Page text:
The use of physical therapy for patients with pneumonia appears to be highly variable in US hospitals and is impacted by patient age, race, and comorbidities.
“There is a limited understanding of the provision of physical therapy (PT) services in hospitals, despite the fact that a large number of hospitalized patients receive PT and hospitals invest large amounts of money into PT staffing,” Joshua Johnson, PT, DPT, PhD, says. “We don’t know much about the types of patients who receive PT versus those that don’t, nor do we know much about the frequency of PT visits, the outcomes for patients who get PT versus those that don’t, or the costs of delivering those services.”
For a study published in The Journal of Hospital Medicine, Dr. Johnson and colleagues assessed whether the receipt of PT was associated with specific patient and hospital characteristics among a cohort with pneumonia. Emerging research indicates that PT improves physical function, discharge to home, and the risk for readmission, according to the study results. Among patients with pneumonia, in‐hospital PT is associated with reduced hospital length of stay, readmission, and mortality.
The researchers included administrative claims from 2010 to 2015 across 644 US hospitals. They reviewed associations between receiving at least one PT visit and patient characteristics, such as age, race, insurance, intensive care use, comorbidity status, and length of stay, as well as hospital characteristics, including academic status, rurality, size, and location. Exploratory measures included the timing and number of days with PT visits, as well as per‐visit and per‐admission costs, according to the study results.
PT Visits Vary By Age & Location
The analysis included 768,010 patients, most of whom were older than 60 (72.4%) and White (74.5%). A large percentage of patients were admitted through the ED (87.2%) and nearly three-quarters of the study population (71.1%) were insured by Medicare.
Nearly half of patients (49.1%) had PT. Patient characteristics independently associated with receipt of PT in both unadjusted and adjusted models included age, race, and comorbidity burden.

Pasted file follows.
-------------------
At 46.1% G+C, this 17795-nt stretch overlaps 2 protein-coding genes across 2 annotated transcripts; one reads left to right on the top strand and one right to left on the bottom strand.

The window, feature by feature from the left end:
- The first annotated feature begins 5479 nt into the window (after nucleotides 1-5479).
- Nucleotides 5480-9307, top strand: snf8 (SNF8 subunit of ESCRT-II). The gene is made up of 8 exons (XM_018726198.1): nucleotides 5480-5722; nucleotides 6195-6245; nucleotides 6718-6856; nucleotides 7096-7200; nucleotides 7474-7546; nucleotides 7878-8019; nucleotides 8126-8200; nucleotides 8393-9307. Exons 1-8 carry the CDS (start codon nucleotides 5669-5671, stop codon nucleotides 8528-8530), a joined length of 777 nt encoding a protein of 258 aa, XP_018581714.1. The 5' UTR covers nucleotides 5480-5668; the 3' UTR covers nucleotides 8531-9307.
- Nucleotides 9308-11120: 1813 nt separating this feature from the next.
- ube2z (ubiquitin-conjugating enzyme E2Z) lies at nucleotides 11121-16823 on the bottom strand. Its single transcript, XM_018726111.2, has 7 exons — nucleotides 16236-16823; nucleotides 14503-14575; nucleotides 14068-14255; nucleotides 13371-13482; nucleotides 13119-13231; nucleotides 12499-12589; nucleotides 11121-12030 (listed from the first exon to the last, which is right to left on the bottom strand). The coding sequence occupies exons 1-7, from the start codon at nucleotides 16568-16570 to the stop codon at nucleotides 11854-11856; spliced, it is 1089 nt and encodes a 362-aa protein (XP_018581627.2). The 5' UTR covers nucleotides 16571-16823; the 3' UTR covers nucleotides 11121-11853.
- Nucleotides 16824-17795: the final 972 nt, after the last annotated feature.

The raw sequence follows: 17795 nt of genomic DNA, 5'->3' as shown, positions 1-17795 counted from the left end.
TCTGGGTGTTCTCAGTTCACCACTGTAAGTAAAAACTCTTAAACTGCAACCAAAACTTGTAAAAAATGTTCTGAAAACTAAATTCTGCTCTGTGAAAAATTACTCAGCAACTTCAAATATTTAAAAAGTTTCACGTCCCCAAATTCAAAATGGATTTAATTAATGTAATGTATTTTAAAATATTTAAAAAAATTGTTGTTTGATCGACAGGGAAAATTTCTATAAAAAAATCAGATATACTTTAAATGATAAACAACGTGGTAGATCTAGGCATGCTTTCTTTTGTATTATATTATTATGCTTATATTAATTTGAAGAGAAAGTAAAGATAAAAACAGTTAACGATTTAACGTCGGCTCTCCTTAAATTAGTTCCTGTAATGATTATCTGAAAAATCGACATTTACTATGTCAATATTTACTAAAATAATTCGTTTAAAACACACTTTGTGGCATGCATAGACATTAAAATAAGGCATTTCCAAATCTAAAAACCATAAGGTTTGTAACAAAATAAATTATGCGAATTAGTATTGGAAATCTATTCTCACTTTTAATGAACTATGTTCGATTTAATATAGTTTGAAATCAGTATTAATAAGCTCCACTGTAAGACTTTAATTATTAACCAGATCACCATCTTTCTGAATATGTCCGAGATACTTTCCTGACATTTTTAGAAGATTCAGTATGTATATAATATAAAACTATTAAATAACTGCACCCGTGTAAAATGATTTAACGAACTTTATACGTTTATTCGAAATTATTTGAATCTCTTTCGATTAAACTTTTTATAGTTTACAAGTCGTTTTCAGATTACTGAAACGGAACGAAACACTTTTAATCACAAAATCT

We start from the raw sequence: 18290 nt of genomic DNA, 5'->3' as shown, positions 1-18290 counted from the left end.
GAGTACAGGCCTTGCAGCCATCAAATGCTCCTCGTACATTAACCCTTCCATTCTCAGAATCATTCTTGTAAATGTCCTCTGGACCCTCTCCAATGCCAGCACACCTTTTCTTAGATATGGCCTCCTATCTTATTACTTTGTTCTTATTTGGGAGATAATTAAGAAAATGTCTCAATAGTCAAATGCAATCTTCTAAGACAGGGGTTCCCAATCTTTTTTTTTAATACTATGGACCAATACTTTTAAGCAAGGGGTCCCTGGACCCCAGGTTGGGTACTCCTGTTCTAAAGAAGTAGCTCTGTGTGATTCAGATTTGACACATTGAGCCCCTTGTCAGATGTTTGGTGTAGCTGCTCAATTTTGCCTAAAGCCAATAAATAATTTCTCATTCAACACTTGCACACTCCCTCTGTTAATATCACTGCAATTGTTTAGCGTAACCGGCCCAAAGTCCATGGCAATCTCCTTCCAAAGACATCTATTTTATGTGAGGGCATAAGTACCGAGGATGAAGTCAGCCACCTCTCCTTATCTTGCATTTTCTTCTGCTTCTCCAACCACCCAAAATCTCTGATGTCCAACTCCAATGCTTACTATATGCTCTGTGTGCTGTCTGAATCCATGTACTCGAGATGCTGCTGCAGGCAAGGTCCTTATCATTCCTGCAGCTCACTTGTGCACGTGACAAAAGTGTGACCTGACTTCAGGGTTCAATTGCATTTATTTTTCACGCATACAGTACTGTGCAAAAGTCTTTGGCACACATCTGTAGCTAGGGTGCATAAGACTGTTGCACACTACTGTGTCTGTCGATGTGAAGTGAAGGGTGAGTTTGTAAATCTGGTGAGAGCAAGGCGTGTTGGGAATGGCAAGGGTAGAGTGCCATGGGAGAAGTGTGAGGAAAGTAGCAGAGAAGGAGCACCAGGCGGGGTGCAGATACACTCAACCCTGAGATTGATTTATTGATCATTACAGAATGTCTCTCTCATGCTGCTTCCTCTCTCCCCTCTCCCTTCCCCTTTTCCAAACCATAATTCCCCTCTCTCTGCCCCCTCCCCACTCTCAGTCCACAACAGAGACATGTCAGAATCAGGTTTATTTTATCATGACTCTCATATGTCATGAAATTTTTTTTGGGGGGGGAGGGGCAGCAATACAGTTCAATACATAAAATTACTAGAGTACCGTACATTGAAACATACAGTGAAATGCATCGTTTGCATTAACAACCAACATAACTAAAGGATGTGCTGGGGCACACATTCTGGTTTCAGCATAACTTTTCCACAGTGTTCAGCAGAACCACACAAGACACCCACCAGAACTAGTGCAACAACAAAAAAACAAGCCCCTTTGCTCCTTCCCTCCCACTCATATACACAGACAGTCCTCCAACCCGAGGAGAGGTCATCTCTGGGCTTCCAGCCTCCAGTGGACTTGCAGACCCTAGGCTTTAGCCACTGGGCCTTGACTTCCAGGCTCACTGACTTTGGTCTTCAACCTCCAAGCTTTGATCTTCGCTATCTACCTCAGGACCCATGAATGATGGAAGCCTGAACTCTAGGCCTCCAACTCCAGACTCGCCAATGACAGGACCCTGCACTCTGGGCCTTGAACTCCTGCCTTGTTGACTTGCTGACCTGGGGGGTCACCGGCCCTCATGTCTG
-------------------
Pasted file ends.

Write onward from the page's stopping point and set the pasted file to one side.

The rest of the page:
Following adjustment, older age most significantly increased the probability of PT—by an addition of 38% among patients older than 80 versus patients 50 or younger. Greater comorbidity burden, longer length of stay, and hospitalization in an urban location were also associated with a greater likelihood of receiving PT.
Conversely, being hospitalized in the South of the United States was associated with the most significant reduction in the likelihood of receiving PT—by a decrease of 9.1% compared with being hospitalized in the Midwest. Patients who were non-White and did not have Medicare also had a lower probability of receiving PT.
Overall, the median number of days until the first PT visit was 2, and the mean proportion of days with a visit was 35% (±20%). The median cost was $88.90 per visit and $224.00 per admission.
Future Research Needed to Determine Best Practices
The take-home message of the study results “is that the provision of PT services—and the costs for those services—for patients with pneumonia appears to be highly variable across US hospitals,” Dr. Johnson says.
He points to both the patient and hospital characteristics that were associated with a greater likelihood of receiving PT, such as being in an urban area, having a longer hospital stay, and higher comorbidity burden. “Not all of these are logical reasons for a patient to receive PT or not,” Dr. Johnson explains.
Anecdotal, real-world evidence shows that PT in patients with pneumonia may not always be clinically justified, he continues, and the study results provide some evidence to support such anecdotes. “While there is plenty of evidence that patients benefit from participation in PT interventions in the hospital, hospital leaders could take steps to better understand if the services provided within their own walls are consistent with existing evidence,” Dr. Johnson says. “When evidence doesn’t yet exist for specific patient populations, hospitals should identify best practices at a local level.”
A great deal of research is still needed, he continues. “We only examined patients with pneumonia, and we wonder if we would find something similar for other groups of patients. In general, these findings are merely the tip of the iceberg. Research is needed to illuminate current practices on utilization of PT interventions for hospitalized patients. We also need to better understand how, and for whom, PT interventions influence outcomes.”
- Among patients with pneumonia, in‐hospital PT is associated with reduced hospital length of stay, readmission, and mortality
- However, the provision of PT services—and costs for those services—appears to be highly variable across US hospitals
- Further research is needed to better understand current practices for PT use for hospitalized patients